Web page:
1) Who are you signing for next year?
Vaughters: We can't legally announce the roster (per UCI rules) until September 1st unless we have permission from the other teams to announce that their riders have signed with us. We'll announce a few key names on Sunday in Paris, but you'll have to wait for the rest.
The other question folks have been asking is how you rate Slipstream's chances for a wildcard invitation to next year's Tour.
Vaughters: Well, as for wildcard possibilities, I think we'll get it, for a lot of reasons. Of course, it's not certain... I guess that's why they call it a 'wildcard.'
JV, several readers have written in to ask what impact the current scandals have had on your hunt for a major title sponsor.
Vaughters: Frankly, quite a bit. We lost an honest bid for a title sponsor because of the scandals. However, I would much rather have the sport cleaned out than have a sponsor. Even if I have to feel some pain, these scandals and positive tests need to happen. This pain is what has to happen. There is no other way. We have a great group of sponsors though, and they're all upping their contribution to make sure this team goes forward. Financialy we are good. We want a title that makes what is now good "great!" .... but if we have to sacrifice that for the long term health of the sport, so be it.
Question:You've made a lot out of your rigorous anti-doping program. What exactly does it involve?
Vaughters: Okay, well, basically, we test each rider, at least once a week for hormonal (hGH< testo etc) levels and red blood cell mass. If those levels deviate more than three standard deviations off the mean, we suspend the rider from competition.
It isn't a positive test, as we are focusing on undetectable things like autologous blood doping and growth hormone. We leave the easily found stuff to WADA and the UCI. if they can find it, then they suspend the rider. We are just preventing guys from thinking about using things that are are not currently detectable.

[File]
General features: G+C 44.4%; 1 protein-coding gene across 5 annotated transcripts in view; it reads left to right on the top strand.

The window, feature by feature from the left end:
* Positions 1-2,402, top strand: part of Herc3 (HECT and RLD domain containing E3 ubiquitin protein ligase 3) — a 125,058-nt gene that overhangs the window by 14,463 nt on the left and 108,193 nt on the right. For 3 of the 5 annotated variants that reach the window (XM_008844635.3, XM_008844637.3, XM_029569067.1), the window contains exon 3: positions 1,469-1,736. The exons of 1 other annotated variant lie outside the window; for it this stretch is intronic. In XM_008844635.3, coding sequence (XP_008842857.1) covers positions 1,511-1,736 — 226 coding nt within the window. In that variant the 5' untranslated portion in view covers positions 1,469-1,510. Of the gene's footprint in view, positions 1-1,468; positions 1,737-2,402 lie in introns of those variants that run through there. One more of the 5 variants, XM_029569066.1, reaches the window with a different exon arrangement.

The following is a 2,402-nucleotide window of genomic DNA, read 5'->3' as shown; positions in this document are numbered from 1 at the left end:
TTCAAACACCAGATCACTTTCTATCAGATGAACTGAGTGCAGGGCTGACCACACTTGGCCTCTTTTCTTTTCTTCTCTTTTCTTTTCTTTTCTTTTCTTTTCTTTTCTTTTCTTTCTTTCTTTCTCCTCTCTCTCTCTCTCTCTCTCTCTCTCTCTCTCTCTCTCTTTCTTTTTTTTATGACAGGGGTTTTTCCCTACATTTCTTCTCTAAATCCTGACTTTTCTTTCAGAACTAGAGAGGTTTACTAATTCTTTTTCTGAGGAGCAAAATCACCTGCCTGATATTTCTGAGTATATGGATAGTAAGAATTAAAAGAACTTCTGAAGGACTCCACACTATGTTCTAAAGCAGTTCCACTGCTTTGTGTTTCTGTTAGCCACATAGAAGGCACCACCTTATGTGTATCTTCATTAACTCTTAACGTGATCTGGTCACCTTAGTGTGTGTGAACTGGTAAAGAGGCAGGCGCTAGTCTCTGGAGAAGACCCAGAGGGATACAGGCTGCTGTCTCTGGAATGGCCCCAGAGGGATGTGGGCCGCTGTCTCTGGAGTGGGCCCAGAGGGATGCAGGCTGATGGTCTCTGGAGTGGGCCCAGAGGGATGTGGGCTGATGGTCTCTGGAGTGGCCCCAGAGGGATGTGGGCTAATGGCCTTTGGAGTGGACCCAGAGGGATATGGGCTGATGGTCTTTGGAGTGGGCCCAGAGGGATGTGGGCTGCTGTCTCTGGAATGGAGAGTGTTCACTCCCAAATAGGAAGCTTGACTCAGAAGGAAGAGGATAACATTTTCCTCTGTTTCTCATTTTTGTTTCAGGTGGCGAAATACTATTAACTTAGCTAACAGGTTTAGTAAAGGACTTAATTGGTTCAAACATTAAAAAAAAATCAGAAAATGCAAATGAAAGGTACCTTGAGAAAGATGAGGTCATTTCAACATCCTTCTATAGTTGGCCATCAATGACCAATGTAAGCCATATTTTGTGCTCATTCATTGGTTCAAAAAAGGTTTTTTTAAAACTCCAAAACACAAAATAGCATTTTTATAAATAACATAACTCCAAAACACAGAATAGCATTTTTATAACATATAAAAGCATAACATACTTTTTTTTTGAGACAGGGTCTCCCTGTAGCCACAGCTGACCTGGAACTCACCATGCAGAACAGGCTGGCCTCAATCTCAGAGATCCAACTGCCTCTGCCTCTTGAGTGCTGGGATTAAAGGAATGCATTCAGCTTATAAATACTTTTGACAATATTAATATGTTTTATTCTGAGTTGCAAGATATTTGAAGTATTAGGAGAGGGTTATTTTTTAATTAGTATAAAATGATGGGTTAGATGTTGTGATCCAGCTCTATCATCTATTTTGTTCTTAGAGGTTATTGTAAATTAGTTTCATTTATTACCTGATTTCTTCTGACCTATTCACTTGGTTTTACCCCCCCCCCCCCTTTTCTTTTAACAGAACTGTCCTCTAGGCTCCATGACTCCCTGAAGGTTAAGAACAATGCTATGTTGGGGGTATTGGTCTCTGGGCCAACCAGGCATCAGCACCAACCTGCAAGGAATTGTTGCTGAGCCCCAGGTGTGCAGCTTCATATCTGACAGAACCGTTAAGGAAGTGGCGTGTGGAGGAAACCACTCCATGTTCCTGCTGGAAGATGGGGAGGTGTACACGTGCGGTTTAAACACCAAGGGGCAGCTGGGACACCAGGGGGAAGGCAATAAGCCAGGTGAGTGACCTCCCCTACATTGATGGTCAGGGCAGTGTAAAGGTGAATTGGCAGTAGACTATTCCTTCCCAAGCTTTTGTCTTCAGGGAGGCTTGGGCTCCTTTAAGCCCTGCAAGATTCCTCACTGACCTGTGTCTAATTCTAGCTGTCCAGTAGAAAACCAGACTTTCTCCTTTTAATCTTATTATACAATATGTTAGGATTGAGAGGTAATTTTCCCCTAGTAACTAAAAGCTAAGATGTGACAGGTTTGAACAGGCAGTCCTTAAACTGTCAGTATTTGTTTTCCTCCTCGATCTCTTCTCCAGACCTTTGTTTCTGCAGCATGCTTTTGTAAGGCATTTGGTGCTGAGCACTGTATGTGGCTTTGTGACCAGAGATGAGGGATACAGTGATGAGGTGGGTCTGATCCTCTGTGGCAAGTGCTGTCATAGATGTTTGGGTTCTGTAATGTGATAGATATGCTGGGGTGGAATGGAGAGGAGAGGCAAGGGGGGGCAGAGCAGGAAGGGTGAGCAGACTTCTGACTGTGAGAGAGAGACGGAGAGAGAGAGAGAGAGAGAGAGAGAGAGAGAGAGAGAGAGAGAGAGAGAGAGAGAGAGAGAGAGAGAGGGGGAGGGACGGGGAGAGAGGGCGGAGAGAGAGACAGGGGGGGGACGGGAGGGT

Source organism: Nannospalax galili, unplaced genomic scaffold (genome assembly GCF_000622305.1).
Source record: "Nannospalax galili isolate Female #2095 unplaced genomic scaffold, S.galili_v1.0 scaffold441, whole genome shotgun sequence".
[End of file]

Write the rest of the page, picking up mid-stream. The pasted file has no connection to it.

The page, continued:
Vaughters is back with us. So, JV, who is your pick for today?
Vaughters: Well, I'm certainly hoping Dave Millar can pull it off. He promised me this morning to do something big for clean cycling. That being said, 170kms off the front is not something Dave excels at.
That raises the next question... he's gone through a two year suspension for EPO. Why regard him as a moral authority for clean sport?
Vaughters: Well, the first thing to realize about Dave is that he could have fought and won his case. There was one expired vial of EPO found in his home. He never tested positive and the evidence was minimal. However, when asked the question, he told the truth. He took his lumps. We all knew that Dave was a massively talented rider that didnt dope for most of his victories. The pressure of sponsor obligations and performance pressure to live up to being "the next big thing" finaly got to him.
Anyhow, Dave told the truth and now he's back and doing well, the correct way. He never used the "I've been tested 1000 times and never tested psoitive" BS... He just told the truth. That's why I love Dave.